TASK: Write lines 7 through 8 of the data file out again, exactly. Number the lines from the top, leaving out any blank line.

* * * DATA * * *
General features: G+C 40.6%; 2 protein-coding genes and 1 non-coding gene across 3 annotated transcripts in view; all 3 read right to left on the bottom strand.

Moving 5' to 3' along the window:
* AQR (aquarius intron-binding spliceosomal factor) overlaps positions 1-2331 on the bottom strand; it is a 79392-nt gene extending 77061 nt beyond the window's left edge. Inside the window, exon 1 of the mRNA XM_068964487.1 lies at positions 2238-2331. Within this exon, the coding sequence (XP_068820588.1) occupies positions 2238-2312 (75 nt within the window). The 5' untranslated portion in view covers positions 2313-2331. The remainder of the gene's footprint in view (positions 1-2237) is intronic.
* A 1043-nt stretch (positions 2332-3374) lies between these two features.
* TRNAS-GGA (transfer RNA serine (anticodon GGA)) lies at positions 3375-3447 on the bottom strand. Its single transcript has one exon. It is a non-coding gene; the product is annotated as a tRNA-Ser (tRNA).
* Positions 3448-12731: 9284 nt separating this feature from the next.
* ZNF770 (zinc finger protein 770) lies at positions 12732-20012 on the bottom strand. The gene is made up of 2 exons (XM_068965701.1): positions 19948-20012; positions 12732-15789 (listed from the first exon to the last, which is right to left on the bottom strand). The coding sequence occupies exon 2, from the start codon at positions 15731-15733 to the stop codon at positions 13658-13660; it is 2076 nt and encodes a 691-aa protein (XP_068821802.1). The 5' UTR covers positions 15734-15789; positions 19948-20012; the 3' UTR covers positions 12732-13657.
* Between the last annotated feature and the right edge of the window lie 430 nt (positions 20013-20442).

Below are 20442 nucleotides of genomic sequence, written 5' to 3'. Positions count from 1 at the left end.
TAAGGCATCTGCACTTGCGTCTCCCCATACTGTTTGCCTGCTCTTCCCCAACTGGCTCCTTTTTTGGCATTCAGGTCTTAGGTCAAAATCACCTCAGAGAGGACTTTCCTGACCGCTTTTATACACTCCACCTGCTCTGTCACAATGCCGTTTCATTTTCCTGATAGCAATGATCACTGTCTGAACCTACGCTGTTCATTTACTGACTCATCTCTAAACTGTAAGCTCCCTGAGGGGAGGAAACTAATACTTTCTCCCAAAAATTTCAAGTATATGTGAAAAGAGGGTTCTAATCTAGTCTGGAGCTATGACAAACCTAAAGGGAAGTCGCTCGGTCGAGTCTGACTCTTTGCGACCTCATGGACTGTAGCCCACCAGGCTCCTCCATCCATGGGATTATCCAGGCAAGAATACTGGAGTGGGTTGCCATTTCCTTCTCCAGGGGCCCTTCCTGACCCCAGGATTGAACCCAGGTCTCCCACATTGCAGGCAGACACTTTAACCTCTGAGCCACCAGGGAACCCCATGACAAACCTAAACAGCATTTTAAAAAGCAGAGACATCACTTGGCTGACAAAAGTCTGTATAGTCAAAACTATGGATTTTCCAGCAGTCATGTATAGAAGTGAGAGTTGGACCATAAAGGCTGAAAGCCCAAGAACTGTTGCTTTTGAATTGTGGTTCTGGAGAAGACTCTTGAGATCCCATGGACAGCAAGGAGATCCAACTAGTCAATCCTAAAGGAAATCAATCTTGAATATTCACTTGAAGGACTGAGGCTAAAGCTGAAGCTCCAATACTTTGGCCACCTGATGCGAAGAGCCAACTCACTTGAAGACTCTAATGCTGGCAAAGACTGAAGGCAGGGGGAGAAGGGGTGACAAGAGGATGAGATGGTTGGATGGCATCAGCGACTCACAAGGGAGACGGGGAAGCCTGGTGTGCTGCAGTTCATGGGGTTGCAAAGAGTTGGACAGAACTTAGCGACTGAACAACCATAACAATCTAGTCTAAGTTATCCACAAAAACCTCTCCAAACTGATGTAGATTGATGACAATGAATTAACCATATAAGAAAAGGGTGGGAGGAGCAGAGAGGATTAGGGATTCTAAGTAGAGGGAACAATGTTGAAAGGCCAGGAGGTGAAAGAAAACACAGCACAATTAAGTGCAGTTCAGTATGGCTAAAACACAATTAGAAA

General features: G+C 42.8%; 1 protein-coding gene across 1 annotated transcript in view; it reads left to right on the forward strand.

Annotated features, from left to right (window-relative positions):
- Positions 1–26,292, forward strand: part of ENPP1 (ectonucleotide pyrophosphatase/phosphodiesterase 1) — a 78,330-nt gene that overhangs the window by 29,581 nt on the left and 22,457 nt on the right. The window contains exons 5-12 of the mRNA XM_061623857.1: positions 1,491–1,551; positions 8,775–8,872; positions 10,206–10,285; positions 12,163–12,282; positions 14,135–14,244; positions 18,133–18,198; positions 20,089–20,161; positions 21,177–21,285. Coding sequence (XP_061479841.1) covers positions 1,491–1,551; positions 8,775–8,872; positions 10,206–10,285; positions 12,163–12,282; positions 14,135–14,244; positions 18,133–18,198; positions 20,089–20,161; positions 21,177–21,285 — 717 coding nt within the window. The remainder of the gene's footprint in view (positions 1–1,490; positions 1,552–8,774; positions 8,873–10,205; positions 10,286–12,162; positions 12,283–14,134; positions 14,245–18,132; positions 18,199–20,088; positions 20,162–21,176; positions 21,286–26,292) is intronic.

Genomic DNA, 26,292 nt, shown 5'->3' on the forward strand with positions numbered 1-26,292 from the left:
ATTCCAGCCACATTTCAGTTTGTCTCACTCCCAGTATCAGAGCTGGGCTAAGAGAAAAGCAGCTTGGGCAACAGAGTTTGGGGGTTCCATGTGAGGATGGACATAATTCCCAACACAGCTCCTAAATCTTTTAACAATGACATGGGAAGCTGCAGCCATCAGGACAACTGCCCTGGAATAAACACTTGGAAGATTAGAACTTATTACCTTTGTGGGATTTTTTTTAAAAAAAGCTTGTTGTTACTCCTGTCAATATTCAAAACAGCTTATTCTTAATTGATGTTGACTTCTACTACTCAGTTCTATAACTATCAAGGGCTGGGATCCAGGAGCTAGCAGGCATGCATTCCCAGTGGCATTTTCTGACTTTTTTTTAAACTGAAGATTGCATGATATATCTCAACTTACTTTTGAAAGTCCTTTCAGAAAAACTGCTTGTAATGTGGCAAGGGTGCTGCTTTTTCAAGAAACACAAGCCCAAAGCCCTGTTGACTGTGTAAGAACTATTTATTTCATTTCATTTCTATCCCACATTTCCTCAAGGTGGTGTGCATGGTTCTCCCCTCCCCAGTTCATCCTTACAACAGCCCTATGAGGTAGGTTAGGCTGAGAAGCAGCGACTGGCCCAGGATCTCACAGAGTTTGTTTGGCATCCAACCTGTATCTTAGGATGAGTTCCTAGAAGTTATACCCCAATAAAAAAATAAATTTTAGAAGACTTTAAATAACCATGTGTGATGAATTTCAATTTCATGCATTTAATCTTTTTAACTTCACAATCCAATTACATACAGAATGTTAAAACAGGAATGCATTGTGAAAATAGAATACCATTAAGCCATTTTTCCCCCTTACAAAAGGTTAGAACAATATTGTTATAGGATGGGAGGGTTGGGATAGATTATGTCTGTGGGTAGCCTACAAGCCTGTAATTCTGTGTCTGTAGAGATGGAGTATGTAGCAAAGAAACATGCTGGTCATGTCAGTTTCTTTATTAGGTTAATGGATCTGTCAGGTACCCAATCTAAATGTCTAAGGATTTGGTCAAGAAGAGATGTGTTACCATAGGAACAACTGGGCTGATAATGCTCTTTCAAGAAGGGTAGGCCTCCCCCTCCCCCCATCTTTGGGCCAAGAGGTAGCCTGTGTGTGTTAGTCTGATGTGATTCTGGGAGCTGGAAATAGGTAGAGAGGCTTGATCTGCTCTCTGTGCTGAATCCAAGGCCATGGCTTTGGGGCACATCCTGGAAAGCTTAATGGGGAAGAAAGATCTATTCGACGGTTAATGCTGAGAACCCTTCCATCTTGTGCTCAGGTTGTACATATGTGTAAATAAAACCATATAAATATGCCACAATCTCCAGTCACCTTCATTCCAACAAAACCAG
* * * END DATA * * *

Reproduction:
* ZNF770 (zinc finger protein 770) lies at positions 12732-20012 on the bottom strand. The gene is made up of 2 exons (XM_068965701.1): positions 19948-20012; positions 12732-15789 (listed from the first exon to the last, which is right to left on the bottom strand). The coding sequence occupies exon 2, from the start codon at positions 15731-15733 to the stop codon at positions 13658-13660; it is 2076 nt and encodes a 691-aa protein (XP_068821802.1). The 5' UTR covers positions 15734-15789; positions 19948-20012; the 3' UTR covers positions 12732-13657.
* Between the last annotated feature and the right edge of the window lie 430 nt (positions 20013-20442).